The same pot can be used by both the alcohol or the multi-fuel stove. ditto the windshield. The stove (and the pot stand if you need one) is the only element that isn't common to both.

    I've been meaning to do a post about the Bushcooker (will do in the next day or so). I'm also very much a convert. I think it would be perfect for longer trips to places where fuel supply is an issue (or if you want something that is maintenance free. There's no reason why you couldn't use it as a complement to an alcohol stove - a meths stove will fit inside perfectly and you could use the Bushcooker's pot stand with the stove (see the videos on the BBL website).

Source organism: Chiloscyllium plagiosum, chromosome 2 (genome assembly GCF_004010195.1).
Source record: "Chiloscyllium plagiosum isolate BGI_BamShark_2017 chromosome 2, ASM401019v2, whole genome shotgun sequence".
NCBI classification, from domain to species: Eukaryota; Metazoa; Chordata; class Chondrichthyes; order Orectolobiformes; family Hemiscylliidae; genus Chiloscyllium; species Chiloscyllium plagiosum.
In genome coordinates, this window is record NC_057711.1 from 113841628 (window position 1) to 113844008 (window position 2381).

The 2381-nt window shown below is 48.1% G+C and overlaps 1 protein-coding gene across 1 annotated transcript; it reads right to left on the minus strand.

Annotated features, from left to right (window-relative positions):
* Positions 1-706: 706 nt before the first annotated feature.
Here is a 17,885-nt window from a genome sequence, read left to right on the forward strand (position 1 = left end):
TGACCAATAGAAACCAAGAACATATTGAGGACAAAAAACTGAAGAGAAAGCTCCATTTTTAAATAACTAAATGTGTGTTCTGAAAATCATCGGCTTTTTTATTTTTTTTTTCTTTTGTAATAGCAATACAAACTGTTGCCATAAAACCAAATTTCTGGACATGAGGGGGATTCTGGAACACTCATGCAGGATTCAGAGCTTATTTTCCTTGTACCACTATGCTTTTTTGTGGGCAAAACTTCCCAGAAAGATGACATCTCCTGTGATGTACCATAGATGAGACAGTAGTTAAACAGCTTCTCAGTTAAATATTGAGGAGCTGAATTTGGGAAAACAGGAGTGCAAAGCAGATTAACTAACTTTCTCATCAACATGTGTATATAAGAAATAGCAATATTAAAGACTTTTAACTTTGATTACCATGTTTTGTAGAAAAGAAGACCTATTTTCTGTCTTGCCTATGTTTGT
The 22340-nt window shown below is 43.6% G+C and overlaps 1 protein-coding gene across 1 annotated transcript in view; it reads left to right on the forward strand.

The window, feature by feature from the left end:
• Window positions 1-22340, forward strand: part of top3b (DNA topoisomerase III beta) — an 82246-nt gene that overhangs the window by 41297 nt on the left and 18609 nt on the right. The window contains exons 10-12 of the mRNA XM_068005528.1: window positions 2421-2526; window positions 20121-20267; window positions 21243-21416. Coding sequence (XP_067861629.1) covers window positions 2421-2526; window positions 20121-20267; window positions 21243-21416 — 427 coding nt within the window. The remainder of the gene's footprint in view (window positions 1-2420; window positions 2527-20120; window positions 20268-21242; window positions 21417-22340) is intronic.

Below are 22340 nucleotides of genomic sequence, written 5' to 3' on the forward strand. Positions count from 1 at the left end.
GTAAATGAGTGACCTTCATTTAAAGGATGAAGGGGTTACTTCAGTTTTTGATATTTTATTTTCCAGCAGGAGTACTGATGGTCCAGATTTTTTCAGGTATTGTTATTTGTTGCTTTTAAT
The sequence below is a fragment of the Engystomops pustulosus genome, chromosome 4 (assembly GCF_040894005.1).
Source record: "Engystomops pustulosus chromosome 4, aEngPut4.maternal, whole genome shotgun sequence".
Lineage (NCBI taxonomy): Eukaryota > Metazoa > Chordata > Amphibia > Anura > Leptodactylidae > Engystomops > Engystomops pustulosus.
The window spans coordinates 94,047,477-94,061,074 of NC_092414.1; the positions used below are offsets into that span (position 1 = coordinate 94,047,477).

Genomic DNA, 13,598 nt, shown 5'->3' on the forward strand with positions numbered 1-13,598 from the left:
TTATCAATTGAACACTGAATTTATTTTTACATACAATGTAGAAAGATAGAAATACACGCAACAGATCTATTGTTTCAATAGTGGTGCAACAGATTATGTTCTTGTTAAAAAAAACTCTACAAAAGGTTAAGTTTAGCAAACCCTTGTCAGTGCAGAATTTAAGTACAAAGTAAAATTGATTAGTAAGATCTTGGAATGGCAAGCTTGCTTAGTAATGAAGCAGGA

8. Brains

    Brains Guru

    But get the optimus multi-fuel or the gas options, that way you have the best of both worlds
  9. willem

    willem Über Member

    There is a fair chance you may be able to fit your MSR into your Trangia set (provided it is a Trangia 25, the 27 would seem a bit small for this). Others have already succeeded in doing this. There is, of course, also the official Optimus Nova into a Trangia route (I have one, it works very well).
    The advantage is that with the multifuel stove inside, you improve the stove's efficiency. Take the small alcohol burner as well, and you have a choice.
    I thew States, meths is easy to get: it is called HEET and is used as a car fuel line de-icer. Every fuel station or shopping mall will have it.
  10. classic33

    classic33 Legendary Member